Second Circuit Ruling on HSBC Deferred-Prosecution Agreement Suggests Judges Are Potted Plants

When then-Judge John Gleeson ruled in early 2016 that the public had a right to see a report by an independent monitor on how HBSC was faring since it entered into a controversial five-year deferred prosecution agreement, he noted that he was, after all, not, “to borrow a famous phrase, a potted plant.”  His ruling came in a case filed by Hubert Dean Moore, an HSBC mortgage customer from Pennsylvania who wanted to know whether there were still problems at HSBC and asked the court to order disclosure of the 1000-page report. HSBC had and has publicly revealed ongoing and serious problems that the monitor identified.

In its ruling on July 12, the Second Circuit reversed Gleeson’s decision, saying judges have no “freestanding supervisory power” to review and approve such agreements or ensure compliance with them. The three-judge panel did not say judges were like a “potted plant,” but that was largely the thrust of the ruling.

In deciding to approve the HSBC deal, Judge Gleeson noted that supervisory power in the context was novel, but found it important in deciding whether to approve such a significant deal.  After all, the case involved almost $2 billion dollars in penalties for what was then the largest money-laundering related prosecution of all time. The conduct involved transactions on a grand scale (over $880 million) with Mexican drug cartels, terrorist-linked organizations, and entities in a range of sanctioned countries. And yet prosecutors were seeking to resolve the matter in court without following the standard judicial process for approving a plea agreement.  The speedy trial clock would be tolled for five years, pending the bank’s compliance with the detailed terms of the agreement, which included penalties and any reforms required by the independent monitor.  Judge Gleeson ordered in a separate ruling the public release of the monitor’s report, subject to redactions, pursuant to a judge’s supervisory power over criminal proceedings generally, in part because this was no ordinary corporate prosecution.  He noted the “heavy public criticism” of the deal’s lenient treatment of the bank, which avoided a conviction, and its employees, none of whom were prosecuted.  The judge said it was “appropriate and desirable for the public to be interested and informed in the progress of the arrangement between DOJ and HSBC that the government chose to make the centerpiece of a federal criminal case.”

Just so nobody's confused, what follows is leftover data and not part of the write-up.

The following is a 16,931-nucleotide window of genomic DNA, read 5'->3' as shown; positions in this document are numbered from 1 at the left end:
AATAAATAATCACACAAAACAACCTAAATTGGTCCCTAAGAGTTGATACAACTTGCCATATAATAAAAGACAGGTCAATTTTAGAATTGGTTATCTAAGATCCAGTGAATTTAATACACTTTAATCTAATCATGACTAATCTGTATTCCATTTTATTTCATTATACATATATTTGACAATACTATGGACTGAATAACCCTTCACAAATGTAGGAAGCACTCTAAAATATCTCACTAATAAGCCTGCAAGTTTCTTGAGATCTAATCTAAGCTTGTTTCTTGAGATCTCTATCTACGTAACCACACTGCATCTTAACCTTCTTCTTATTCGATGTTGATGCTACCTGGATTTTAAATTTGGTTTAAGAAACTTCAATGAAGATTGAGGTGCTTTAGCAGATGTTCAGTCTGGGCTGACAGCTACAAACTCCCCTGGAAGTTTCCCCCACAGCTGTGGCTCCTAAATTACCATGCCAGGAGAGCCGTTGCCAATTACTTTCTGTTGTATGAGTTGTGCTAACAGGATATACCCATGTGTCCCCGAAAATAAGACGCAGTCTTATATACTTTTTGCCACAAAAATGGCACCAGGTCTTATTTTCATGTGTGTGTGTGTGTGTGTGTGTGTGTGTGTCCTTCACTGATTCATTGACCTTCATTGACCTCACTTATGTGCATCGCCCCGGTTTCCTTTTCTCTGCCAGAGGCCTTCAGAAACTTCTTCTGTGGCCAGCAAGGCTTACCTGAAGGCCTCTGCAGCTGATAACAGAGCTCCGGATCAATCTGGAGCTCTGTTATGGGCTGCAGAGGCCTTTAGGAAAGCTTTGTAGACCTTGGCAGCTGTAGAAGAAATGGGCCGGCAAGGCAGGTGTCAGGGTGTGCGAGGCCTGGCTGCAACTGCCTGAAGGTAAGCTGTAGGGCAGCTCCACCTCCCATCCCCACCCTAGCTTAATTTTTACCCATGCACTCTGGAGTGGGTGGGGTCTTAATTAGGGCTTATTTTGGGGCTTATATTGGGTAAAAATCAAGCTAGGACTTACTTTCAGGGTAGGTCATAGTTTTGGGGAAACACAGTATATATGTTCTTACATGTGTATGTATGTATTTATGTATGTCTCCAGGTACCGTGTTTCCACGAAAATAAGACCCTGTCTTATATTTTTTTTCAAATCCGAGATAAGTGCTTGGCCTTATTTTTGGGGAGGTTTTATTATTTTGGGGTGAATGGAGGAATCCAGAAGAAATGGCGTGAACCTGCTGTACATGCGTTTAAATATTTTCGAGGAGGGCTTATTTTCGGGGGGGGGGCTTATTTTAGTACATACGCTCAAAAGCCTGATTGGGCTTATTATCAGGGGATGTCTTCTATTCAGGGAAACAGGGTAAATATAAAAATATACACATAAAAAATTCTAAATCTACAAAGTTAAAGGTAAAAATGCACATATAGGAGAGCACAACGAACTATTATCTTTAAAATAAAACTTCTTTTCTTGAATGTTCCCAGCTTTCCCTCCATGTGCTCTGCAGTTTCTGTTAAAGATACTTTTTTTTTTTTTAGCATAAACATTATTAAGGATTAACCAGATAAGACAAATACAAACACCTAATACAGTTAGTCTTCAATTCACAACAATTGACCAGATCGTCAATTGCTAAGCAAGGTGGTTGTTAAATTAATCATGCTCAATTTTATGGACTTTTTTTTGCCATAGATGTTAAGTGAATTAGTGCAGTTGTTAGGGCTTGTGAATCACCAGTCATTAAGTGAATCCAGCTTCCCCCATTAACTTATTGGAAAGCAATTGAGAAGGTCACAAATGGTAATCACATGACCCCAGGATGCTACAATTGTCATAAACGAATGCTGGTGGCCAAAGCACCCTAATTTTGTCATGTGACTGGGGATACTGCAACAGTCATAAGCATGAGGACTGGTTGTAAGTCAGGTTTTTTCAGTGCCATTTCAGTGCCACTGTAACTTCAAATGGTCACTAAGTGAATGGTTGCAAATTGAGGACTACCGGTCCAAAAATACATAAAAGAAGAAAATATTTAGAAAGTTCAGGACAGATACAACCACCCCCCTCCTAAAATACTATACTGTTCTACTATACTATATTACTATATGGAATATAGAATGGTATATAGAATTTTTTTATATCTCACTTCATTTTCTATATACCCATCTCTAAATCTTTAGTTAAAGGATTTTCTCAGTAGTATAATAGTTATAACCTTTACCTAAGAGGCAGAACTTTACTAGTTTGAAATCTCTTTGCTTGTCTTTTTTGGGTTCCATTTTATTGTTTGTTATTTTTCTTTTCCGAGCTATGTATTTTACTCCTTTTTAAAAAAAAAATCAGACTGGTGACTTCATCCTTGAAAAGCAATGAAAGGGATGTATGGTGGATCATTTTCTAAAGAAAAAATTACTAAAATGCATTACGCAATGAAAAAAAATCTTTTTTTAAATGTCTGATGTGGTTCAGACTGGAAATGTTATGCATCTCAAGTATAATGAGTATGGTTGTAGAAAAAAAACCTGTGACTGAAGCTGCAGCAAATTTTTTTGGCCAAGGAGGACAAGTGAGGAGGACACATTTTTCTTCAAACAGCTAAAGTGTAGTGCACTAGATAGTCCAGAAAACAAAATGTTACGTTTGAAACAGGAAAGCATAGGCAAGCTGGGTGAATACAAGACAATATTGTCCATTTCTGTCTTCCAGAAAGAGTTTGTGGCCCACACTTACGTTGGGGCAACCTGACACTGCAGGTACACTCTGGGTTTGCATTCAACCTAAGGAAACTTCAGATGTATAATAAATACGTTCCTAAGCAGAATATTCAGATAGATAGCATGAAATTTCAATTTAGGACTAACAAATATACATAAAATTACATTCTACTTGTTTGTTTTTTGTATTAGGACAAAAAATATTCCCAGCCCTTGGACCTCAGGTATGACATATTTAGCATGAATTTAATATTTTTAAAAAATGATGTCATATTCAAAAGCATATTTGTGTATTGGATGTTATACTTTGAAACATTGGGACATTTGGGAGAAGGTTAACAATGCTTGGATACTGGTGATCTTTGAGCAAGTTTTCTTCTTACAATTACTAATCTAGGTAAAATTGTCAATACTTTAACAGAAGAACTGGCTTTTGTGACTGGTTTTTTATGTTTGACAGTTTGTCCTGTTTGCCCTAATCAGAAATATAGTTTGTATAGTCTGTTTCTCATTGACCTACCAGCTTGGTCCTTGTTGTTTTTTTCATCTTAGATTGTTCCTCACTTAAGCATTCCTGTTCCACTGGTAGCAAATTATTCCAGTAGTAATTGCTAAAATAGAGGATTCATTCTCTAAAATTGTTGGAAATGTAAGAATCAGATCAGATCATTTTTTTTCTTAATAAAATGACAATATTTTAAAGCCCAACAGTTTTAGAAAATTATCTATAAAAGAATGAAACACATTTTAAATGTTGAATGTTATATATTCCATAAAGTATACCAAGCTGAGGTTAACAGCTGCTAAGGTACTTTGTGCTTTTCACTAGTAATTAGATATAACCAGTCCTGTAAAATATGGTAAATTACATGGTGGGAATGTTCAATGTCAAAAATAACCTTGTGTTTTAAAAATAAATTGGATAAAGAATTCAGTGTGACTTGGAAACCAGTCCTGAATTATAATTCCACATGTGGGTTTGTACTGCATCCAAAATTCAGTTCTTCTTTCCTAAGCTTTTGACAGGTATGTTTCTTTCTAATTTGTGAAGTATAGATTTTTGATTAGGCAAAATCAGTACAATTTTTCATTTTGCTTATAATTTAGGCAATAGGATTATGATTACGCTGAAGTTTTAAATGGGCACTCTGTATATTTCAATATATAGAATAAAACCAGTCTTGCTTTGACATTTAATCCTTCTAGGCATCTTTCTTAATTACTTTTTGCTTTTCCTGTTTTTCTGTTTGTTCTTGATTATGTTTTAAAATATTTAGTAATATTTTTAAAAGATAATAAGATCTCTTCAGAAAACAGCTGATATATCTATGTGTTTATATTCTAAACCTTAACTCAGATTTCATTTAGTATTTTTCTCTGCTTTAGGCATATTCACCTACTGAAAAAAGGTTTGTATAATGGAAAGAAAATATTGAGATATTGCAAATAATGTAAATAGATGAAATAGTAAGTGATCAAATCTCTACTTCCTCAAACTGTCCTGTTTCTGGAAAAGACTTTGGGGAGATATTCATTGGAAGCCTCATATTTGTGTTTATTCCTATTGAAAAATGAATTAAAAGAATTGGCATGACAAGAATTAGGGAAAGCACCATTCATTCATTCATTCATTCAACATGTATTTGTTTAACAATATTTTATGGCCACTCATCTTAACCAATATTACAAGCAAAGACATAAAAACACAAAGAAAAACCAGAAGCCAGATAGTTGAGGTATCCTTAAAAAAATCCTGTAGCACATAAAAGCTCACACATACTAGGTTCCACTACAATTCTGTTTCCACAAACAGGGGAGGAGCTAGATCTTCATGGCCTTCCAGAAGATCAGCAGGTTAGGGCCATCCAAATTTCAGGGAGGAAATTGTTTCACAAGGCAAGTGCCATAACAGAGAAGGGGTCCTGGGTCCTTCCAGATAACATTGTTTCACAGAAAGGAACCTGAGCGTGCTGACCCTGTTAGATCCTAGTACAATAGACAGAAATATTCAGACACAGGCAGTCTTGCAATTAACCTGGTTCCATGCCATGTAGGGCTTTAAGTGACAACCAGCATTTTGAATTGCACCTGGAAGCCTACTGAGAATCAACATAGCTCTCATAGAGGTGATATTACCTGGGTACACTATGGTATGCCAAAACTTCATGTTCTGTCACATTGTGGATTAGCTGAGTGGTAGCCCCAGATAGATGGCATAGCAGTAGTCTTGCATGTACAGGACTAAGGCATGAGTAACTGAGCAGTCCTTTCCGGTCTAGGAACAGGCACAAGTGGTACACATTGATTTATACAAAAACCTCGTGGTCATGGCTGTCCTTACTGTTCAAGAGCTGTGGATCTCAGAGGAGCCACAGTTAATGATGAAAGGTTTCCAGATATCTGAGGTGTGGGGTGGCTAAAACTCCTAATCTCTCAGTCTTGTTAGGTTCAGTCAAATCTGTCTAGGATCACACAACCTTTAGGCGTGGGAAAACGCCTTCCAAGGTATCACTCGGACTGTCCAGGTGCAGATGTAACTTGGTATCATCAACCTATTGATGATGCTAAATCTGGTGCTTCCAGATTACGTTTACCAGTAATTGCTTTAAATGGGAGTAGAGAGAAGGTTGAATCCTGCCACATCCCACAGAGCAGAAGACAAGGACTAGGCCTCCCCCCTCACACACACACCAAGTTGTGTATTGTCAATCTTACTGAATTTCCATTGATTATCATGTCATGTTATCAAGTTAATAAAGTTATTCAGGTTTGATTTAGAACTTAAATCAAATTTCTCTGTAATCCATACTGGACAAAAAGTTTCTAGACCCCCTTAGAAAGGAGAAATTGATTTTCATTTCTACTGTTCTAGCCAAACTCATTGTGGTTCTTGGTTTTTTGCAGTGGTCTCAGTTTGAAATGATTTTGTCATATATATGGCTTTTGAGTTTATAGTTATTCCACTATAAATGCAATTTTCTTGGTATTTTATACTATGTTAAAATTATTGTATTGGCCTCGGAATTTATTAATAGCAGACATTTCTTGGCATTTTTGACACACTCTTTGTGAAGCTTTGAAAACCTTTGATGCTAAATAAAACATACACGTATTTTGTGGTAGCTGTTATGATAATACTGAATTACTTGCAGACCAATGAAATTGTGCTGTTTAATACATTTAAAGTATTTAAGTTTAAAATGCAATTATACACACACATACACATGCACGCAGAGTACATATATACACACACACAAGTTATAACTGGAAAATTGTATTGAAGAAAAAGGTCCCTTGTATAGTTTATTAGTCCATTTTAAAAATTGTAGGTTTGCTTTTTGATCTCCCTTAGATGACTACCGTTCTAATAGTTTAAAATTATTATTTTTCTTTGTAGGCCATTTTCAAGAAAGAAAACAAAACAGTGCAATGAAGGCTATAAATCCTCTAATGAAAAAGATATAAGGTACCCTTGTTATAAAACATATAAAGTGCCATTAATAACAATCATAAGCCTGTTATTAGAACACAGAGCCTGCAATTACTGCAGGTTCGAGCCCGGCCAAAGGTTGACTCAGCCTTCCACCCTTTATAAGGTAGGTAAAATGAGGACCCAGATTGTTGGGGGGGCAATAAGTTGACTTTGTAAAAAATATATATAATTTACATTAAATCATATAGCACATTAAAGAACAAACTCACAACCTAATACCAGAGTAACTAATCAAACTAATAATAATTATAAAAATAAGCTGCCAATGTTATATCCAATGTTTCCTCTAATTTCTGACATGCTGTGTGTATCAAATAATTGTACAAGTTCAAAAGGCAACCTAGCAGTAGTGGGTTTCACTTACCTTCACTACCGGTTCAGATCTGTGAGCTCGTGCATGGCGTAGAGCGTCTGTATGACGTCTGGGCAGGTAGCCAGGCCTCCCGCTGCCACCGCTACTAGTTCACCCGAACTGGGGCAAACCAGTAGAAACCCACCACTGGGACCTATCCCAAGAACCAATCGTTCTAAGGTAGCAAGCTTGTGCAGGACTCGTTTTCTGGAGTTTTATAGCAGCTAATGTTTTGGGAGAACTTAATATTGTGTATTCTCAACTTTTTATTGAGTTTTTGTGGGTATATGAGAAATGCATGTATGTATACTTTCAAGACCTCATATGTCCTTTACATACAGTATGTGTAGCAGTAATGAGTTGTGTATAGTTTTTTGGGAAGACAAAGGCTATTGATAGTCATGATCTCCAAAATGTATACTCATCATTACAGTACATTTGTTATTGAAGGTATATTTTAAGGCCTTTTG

The Second Circuit panel never squarely addressed Judge Gleeson’s reasoning that the case itself was of great public concern and affected the public interest.  The panel considered, only in a tangential way, that the judge must address public interest concerns when approving an agreement between a corporation and prosecutors.  The appeals court seemed to assume that only prosecutors represent the public interest and that judges are, well, potted plants.  To be sure, much of the Second Circuit’s ruling dealt with whether the monitor’s report was a judicial document that the public had a right to see under the First Amendment.  As part of that analysis, however, the panel had to decide what a “judicial function” was in the context of a deferred prosecution agreement.  That, in my view, was where the panel made its mistake, concluding that there is little role for a judge in a deferred prosecution agreement between prosecutors and a corporation.

I should note that I wrote an amicus brief in the case and expressed my views at length in the litigation and in an article in progress discussing the public interest in corporate settlements.  And I was pleased that the Second Circuit panel seriously considered my arguments that judges should have a substantive role in approving and supervising corporate deferred prosecution agreements.  The panel agreed that the Speedy Trial Act is ambiguous when it says that judges have the power to approve deferred prosecution agreements.  My view was that the statute does grant that power, particularly when read in light of its purpose, which is to permit close judicial supervision of low-level offenders granted diversion, and of its structure, which conditions the tolling of the speedy trial clock in in other circumstances on the approval of a judge.  In my view, judges should be deferential to prosecutors, but exercise their power to review such agreements and ensure that they serve the public interest.